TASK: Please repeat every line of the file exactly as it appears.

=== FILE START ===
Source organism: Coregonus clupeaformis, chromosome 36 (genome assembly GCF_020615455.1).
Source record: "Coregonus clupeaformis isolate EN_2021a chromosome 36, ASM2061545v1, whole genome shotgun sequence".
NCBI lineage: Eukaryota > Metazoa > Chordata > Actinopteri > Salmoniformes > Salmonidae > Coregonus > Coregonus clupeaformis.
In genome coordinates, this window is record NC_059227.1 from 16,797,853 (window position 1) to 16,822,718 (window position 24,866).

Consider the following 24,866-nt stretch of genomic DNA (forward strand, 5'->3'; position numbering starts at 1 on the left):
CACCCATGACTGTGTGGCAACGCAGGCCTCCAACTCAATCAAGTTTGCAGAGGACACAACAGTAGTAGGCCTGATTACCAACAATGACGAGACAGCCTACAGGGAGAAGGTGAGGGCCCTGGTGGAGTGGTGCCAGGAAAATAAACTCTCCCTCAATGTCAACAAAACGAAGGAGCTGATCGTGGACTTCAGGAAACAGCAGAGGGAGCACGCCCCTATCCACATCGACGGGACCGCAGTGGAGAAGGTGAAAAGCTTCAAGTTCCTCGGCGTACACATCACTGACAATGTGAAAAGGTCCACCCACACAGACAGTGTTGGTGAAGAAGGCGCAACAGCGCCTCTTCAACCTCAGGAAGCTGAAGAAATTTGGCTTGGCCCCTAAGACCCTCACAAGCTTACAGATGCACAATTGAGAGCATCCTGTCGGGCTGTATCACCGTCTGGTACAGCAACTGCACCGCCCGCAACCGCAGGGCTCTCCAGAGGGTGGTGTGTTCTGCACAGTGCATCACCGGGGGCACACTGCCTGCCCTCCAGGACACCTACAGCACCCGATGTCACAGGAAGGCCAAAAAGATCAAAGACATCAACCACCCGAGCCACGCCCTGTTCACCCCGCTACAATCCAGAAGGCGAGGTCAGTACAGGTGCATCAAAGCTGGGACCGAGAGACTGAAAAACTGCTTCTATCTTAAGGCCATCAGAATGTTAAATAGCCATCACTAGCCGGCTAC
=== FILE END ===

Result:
Source organism: Coregonus clupeaformis, chromosome 36 (genome assembly GCF_020615455.1).
Source record: "Coregonus clupeaformis isolate EN_2021a chromosome 36, ASM2061545v1, whole genome shotgun sequence".
NCBI lineage: Eukaryota > Metazoa > Chordata > Actinopteri > Salmoniformes > Salmonidae > Coregonus > Coregonus clupeaformis.
In genome coordinates, this window is record NC_059227.1 from 16,797,853 (window position 1) to 16,822,718 (window position 24,866).

Consider the following 24,866-nt stretch of genomic DNA (forward strand, 5'->3'; position numbering starts at 1 on the left):
CACCCATGACTGTGTGGCAACGCAGGCCTCCAACTCAATCAAGTTTGCAGAGGACACAACAGTAGTAGGCCTGATTACCAACAATGACGAGACAGCCTACAGGGAGAAGGTGAGGGCCCTGGTGGAGTGGTGCCAGGAAAATAAACTCTCCCTCAATGTCAACAAAACGAAGGAGCTGATCGTGGACTTCAGGAAACAGCAGAGGGAGCACGCCCCTATCCACATCGACGGGACCGCAGTGGAGAAGGTGAAAAGCTTCAAGTTCCTCGGCGTACACATCACTGACAATGTGAAAAGGTCCACCCACACAGACAGTGTTGGTGAAGAAGGCGCAACAGCGCCTCTTCAACCTCAGGAAGCTGAAGAAATTTGGCTTGGCCCCTAAGACCCTCACAAGCTTACAGATGCACAATTGAGAGCATCCTGTCGGGCTGTATCACCGTCTGGTACAGCAACTGCACCGCCCGCAACCGCAGGGCTCTCCAGAGGGTGGTGTGTTCTGCACAGTGCATCACCGGGGGCACACTGCCTGCCCTCCAGGACACCTACAGCACCCGATGTCACAGGAAGGCCAAAAAGATCAAAGACATCAACCACCCGAGCCACGCCCTGTTCACCCCGCTACAATCCAGAAGGCGAGGTCAGTACAGGTGCATCAAAGCTGGGACCGAGAGACTGAAAAACTGCTTCTATCTTAAGGCCATCAGAATGTTAAATAGCCATCACTAGCCGGCTAC